I LOVE MY CHILDREN by Heidi Franke

My youngest son, Mitchell, remains at home with us and is trying so hard to feel well. He's been manic and short tempered. He's now highly aware of his illness and has felt depressed about having bipolar, anxiety, and schizoaffective disorder. He said he joined an online support group for people with bipolar disease. That is a first. Sometimes I question the schizoaffective diagnosis, but there is so little we truly know about the brain and it's machinations. 

Mitchell is always apologizing, now, after an outburst. This shows me he gets it. Before he held onto his dark angry moods. Brooding. I'm grateful he's not on the streets as he's been before. He would likely die. One time, while rambling through a rail yard, he was talked out of walking into an oncoming train by another homeless person. Something about age 23 seemed to add some healthier neuronal pathways this last year.

Mitchell's started back on Seroquel again. Though he smokes marijuana on a daily basis to help with his extreme anxiety, he says he no longer looks to get high. He says he's found he reaches a plateau with pot. All he wants is to not feel like there's a wound up spring in his head that pulses to every pore in his body. I describe it as such and I know he would agree. I'm blessed because, so far, he shares his thoughts at times. There are many times he doesn't. Those are the things I worry most about. The things that aren't said.

Mitch seems not able to focus and learn recently. He's been trying to send packages back to Amazon and has had trouble learning how to do this. I think it's more related to his short temper (which he, himself, is frustrated about). He's highly critical of himself which creates more anxiety. Circuitous routes of neurons and unorganized, capricious synapses are a hallmark of mental illness.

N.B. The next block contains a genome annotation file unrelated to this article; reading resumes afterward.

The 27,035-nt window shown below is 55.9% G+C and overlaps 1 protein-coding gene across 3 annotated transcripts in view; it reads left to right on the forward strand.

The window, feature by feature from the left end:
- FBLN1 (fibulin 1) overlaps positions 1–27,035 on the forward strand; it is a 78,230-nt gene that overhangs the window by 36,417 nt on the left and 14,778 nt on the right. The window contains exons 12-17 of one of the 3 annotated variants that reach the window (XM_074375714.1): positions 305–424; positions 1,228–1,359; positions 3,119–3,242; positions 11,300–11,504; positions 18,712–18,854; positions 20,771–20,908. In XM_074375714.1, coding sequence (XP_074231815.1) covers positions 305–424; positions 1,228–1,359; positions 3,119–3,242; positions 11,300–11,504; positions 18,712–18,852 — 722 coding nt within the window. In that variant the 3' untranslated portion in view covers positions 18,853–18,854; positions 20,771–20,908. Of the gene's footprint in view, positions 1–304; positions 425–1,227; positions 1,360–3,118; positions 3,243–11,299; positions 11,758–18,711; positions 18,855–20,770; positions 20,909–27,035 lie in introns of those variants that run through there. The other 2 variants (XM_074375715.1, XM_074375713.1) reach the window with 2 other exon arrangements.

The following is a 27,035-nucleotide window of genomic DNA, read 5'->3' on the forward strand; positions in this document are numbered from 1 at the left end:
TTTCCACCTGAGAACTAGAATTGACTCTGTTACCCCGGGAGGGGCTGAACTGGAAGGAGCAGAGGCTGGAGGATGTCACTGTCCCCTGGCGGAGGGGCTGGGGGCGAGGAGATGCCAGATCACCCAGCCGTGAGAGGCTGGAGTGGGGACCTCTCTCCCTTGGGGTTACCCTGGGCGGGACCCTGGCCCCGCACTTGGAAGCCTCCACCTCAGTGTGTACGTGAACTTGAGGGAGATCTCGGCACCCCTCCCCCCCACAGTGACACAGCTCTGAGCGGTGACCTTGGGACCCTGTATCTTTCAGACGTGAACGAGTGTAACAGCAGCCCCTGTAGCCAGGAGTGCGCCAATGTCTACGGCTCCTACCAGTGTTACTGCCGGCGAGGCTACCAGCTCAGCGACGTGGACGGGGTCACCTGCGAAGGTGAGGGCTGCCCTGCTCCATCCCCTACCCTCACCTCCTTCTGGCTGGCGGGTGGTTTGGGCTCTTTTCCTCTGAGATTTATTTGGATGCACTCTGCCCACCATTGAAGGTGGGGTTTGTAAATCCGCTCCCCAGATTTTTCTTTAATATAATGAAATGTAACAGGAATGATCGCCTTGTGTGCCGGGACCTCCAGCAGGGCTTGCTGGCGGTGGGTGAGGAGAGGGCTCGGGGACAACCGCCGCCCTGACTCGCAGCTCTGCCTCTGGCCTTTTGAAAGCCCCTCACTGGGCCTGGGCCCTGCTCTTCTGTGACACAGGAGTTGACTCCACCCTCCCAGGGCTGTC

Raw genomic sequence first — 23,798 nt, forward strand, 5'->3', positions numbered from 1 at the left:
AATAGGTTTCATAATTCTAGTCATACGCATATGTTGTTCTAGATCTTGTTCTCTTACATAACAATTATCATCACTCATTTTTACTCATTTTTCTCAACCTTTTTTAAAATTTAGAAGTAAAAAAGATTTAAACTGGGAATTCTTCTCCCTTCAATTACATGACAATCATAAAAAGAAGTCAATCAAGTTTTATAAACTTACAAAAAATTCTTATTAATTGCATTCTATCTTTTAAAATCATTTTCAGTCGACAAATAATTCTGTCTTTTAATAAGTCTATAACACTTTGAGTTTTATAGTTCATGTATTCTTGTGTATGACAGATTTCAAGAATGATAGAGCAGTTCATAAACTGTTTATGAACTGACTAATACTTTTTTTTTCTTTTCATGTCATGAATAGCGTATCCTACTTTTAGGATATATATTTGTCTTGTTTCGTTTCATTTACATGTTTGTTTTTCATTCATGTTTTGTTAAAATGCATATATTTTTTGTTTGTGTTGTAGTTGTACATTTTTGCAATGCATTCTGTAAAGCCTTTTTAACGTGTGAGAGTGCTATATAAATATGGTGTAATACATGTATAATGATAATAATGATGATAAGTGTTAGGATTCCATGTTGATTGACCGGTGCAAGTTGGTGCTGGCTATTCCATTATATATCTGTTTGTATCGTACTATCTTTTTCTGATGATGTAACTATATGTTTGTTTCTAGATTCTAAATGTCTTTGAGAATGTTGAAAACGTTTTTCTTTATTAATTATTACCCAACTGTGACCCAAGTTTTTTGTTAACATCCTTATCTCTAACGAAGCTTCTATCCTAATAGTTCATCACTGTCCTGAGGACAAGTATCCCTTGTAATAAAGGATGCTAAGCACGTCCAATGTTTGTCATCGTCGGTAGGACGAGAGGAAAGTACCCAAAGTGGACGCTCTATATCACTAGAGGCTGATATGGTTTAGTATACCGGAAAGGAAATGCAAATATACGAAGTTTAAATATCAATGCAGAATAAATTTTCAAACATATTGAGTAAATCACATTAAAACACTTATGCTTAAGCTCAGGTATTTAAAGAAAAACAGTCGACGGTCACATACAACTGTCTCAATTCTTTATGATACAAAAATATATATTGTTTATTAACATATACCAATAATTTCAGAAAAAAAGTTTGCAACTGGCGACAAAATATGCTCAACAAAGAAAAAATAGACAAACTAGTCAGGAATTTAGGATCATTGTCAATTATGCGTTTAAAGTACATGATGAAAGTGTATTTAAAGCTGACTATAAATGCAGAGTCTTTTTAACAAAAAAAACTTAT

It's stressful at home with three men - Mitchell, my husband, and my older son. They lack closeness and live in a past of regrets and grudges which really is depressing in itself.  Neither my children nor my husband have been angels but they're all trying. I know you can't change another person. We only have control over our own reactions. I'd rather see the glass half full or get a smaller glass. Dealing with one's own expectations is key to surviving trying times. And being able to laugh.

We need my boys to be independent and we're doing as much as possible to get them there. I, too, am not perfect and wish I had some other quality I might be lacking. But I am who I am and don't want to live with regret should I kick my sons out again and have them die from an overdose or lack of care for their mental illness.

We all do the best we can with what we have at any given time. Housing costs are horrendous for someone making less then $12/Hr, or someone on disability of $750/month. They can't afford health insurance, let alone methadone treatment for an opiate addiction which is what my older son suffers with. It does leave the extended family to help fill in the gaps if they can and are willing.

I can. I'm willing. I love my children.

 

 Mitchell

Mitchell